3.1 at 31

I am now 31. I grew up in a time right before the internet became prominent. I was born the tail end of 1983, and remember a childhood with a father in the fledgling voice recognition industry. Windows 3.1 was the main OS used in offices and homes, and people had the original squat, all in one Macintosh computers that seemed like cartoon versions of a computer to me. Hence I loved macs, but my dad was a PC guy. More useful I suppose.

The world then was not the hub of global inter connectivity that it is today. Ideas weren't created, popularized, criticized and forgotten in the span of a week. I remember everything feeling slower. Life is definitely speeding up.

At this point, I should add that I do not in any way consider this to be a bad thing. The internet by and large, for better or worse, I believe, has advanced the human race. We are living in an extremely exciting time. The beginning of the information age.

I have a unique perspective given that I have literally seen this change happen within my lifetime. And not in a esoteric out of touch with reality way. This happened to me during my adolescence. The internet and I share a similar development period. But where the internet is Einstein, I aspire to be Socrates. Most people below 15 years of age don’t know about dial-up connection, or if they do, it is seen as ancient technology. I see my nieces and nephews on iPads and iPhones, completely plugged in. And it’s wonderful. They are learning things so quickly, and becoming farther developed earlier than I remember developing myself at the age of 10.

When I was 10, it was 1993.

The internet was a newborn babe with umbilical chord still attached. I used to sit in my dad’s office after school playing Ski-Free and getting inevitably eaten by the snowman until he got off work. The original Doom had just come out, and I remember one of my dad’s friends showing me how to shoot the horrific pix-elated aberrations that would pop up on the screen.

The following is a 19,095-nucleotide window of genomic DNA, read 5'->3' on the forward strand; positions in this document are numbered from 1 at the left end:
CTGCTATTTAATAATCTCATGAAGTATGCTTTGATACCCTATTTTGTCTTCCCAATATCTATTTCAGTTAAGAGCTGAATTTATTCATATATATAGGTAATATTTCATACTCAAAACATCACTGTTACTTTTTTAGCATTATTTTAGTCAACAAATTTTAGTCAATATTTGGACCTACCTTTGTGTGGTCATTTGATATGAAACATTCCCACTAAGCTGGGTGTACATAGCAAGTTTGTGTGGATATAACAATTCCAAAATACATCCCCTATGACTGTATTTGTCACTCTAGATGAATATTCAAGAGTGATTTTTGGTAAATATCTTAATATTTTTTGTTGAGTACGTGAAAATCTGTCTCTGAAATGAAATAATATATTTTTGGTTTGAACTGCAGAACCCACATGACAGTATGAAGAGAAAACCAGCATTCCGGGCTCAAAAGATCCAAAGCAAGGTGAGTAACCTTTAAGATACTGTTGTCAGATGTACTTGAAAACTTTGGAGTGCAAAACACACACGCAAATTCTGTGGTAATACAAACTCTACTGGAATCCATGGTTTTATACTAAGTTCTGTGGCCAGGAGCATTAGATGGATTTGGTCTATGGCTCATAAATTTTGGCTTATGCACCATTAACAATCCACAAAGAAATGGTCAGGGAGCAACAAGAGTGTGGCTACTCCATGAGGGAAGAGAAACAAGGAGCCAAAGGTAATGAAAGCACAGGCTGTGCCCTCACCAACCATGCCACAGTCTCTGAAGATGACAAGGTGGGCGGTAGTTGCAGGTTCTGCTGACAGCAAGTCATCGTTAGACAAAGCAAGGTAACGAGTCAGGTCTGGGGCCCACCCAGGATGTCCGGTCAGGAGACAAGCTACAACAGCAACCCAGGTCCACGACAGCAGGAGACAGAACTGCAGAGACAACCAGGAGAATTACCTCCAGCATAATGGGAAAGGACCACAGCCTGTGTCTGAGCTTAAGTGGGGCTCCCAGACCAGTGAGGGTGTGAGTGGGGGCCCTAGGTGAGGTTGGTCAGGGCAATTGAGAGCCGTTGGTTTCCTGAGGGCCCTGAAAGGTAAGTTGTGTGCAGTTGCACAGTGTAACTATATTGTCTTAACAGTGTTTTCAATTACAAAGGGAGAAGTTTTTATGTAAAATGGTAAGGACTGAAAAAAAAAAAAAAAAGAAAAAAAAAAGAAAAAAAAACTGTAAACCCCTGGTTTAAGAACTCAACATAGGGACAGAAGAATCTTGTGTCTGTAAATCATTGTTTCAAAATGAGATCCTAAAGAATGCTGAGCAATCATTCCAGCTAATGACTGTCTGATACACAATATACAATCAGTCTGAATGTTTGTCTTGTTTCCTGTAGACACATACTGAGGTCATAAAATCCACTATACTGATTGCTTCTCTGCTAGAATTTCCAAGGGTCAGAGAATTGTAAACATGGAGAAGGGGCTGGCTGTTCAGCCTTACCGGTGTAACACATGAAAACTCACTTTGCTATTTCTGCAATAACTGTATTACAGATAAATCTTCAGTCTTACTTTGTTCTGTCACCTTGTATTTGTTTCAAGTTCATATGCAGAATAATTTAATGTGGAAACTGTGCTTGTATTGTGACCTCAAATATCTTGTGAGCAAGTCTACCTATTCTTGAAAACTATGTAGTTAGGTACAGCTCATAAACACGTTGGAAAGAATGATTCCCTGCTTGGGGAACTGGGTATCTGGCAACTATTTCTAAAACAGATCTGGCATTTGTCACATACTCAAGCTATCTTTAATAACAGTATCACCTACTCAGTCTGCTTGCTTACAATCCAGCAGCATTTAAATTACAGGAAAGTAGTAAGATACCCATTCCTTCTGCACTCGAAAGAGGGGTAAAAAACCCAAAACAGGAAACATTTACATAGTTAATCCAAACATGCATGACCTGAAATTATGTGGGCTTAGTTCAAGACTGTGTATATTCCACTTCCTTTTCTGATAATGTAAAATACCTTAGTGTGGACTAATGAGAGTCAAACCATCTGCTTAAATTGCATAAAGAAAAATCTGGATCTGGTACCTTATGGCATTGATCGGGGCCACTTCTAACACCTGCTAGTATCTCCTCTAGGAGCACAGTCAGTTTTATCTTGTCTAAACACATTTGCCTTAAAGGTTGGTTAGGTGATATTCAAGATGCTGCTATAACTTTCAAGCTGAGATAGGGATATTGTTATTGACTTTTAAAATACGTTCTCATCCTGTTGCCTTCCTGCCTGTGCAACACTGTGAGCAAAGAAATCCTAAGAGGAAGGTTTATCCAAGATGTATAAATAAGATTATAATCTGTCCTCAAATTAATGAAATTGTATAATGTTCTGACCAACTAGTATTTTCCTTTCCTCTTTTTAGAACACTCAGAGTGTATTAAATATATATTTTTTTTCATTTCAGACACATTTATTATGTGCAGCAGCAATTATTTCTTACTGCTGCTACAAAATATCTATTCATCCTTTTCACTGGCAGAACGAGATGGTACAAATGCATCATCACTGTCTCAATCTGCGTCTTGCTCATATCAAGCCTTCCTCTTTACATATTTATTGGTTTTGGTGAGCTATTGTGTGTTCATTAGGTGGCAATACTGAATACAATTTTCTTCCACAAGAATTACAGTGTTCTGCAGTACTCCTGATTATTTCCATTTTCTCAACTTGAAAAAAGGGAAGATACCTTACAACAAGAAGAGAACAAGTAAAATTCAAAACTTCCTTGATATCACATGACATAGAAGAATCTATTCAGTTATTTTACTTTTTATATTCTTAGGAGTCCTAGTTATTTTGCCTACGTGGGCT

I was hooked. I didn't want to leave that day.

As I mentioned before, the world is speeding up. And what I mean by this exactly is that I believe the rate in which we perceive time to pass is speeding up. Things happen quickly, and we get pushed and bustled around. Life is finite, you only have a certain amount of time so don’t you dare waste any of it. This is the world’s mantra. While it completely rings true, it simultaneously births the concept that we must constantly be focusing on the future, at the expense of the present moment. The present moments are important. It is where you live, and the simple act of paying attention to your breathing can bring peace to even the most troubled mind.

With that said, we can also pursue a second extreme. We can focus too much on the present moment, at the expense of the future. Ideally, there should be a healthy balance between the two, with time to focus on both. Time is both our greatest asset, and the thing we never have enough of. So we should always endeavor to use it wisely.

I constantly try to put myself back in the mindset I had when I was a child. With everything moving so fast, it is easy to go for breadth, instead of depth. And I find if I can get into the emotion of a slower time in my life, my reflections swim deeper, and emerge more complex when the product finally surfaces.

The ideas of past times are still useful. We can channel them into the manic dash of information. The land of multiple wolves, one slab of meat. Using the wisdom of slower thought, we simply cut the meat into multiple pieces and share. This idea seems antiquated even as I sip and savor my coffee and type. But it is the truth of what works. And with all the modern marvels, the blinking lights, the swirling surge of information that threatens to disturb my peace. I miss Windows 3.1 at 31.

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